FDA Panel Recommends Macular Degeneration Drug
Nov. 17, 1999 (Washington) -- Without taking a formal vote, an advisory
panel to the FDA recommended laser therapy with the light-sensitive agent
called Visudyne (verteporfin) to treat a particularly aggressive form of
macular degeneration that can result in blindness. "The treatment is
effective, but the treatment effect is very modest ... it's not
penicillin," Donald Fong, MD, chair of the Ophthalmic Drugs Subcommittee,
In the wet form of age-related macular degeneration (AMD), leaky blood
vessels grow across the central portion of the retina, or macula, for unknown
reasons and cause scarring. Laser therapy selectively destroys the abnormal
blood vessels, leaving the normal vessels and tissue alone. About 200,000 cases
occur in the U.S. annually, and the ability of current treatments to preserve
useful vision is limited to about 20% of new cases.
Fong says about half of those treated with Visudyne still lost vision, but
he termed it "a step in the right direction." Since the drug is under a
priority review, it could be available in the spring, pending FDA action. If
ultimately approved, Visudyne would be a new approach to treating patients with
the wet form of AMD, a small percentage of people who develop AMD.
Trials for Visudyne focused on those who have the 'classical' form of the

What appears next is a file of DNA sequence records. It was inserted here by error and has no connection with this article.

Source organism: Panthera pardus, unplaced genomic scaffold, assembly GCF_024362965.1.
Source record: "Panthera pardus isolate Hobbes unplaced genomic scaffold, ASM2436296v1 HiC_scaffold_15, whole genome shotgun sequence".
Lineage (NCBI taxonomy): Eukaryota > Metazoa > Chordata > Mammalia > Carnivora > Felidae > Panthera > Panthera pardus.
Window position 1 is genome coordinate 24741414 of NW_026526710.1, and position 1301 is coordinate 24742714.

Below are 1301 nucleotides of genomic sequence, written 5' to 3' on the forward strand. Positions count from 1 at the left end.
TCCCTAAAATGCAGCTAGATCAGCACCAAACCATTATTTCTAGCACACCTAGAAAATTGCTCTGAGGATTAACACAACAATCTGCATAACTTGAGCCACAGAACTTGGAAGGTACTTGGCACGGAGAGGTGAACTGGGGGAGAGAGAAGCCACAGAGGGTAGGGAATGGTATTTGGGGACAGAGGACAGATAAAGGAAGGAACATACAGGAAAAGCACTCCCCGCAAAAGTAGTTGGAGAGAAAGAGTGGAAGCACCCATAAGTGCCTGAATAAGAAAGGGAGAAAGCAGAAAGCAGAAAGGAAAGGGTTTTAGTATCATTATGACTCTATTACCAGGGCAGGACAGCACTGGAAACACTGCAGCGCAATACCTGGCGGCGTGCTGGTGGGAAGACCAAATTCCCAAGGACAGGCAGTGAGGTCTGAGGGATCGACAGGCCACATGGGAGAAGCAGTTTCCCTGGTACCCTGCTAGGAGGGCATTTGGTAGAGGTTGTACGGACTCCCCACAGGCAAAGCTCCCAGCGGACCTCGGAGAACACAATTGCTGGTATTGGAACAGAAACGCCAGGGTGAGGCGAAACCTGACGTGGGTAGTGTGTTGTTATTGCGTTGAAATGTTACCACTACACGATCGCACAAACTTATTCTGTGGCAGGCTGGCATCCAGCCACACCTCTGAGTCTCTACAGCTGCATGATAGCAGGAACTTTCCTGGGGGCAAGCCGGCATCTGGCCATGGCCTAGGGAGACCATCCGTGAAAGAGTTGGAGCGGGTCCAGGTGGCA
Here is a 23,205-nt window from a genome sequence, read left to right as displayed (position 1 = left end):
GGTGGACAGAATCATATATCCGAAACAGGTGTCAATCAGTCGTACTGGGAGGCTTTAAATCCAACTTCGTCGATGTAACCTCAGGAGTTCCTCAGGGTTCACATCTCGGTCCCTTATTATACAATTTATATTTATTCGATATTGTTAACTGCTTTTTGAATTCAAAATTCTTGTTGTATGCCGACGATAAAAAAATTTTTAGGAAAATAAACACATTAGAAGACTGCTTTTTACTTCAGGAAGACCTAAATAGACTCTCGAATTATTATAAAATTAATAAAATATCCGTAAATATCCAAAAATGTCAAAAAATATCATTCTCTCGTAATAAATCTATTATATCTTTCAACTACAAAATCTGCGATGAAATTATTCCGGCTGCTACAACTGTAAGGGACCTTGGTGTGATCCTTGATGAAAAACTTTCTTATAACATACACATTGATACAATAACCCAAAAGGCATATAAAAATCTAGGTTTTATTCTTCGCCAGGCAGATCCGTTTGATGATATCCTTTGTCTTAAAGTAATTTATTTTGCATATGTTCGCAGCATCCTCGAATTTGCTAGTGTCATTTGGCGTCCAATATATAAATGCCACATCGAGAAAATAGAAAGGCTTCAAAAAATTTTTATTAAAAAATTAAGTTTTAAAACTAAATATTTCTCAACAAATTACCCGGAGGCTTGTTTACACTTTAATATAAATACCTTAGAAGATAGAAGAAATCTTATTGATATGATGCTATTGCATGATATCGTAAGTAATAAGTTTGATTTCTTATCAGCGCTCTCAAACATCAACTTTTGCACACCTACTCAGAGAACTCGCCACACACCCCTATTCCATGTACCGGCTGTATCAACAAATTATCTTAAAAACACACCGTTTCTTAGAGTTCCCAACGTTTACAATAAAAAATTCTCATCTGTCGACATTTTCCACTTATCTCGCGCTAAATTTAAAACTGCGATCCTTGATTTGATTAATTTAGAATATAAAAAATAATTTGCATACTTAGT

disease, which is considered the most aggressive. In two studies involving more
than 600 patients, researchers compared Visudyne to placebo in patients at
least 50 years old with a variety of macular-related lesions.
The treatment involves a 30-minute drug infusion, and then, 15 minutes
later, a jolt of laser energy aimed into the eye 'turns on' the Visudyne. The
drug then inhibits the growth of abnormal blood vessels, apparently without
damaging normal tissue. According to the manufacturer, 15% more of those
treated with this therapy either stabilized or showed a small loss of vision at
the 12-month follow-up compared with those on placebo.
The improvement could mean the difference between 20/100 and 20/200 vision,
according to drug investigator Neil Bressler, MD, ophthalmologist at Johns
Hopkins University School of Medicine. This is described as clinically
significant for those who have the classic type of AMD.
Among the safety problems associated with Visudyne were severe vision loss
in a dozen cases, most of which got better over time, and skin sensitivity to
light in patients shortly after treatment. The makers of the drug say they plan
to conduct training courses for doctors across the country to apprise them of
the risk and how to minimize it.
"We're basically putting this systemically administered photo-toxic drug
into the body, and we don't know what the long-term effects of these drugs
are," says Fong.
Wiley Chambers, MD, who reviewed the drug for the FDA, says there are
concerns about the lack of data on the drug's safety and effectiveness. These
studies have been done but haven't yet been fully evaluated. Chambers also said
most of the patients need another treatment after three months, thus exposing
this elderly population to more potential side effects.
Still, panelist Jack Cioffi, MD, of the Devers Eye Institute in Portland,
Ore., says Visudyne could stave off vision loss for 6-18 months. For many
patients, this could be important in maintaining vision and, therefore,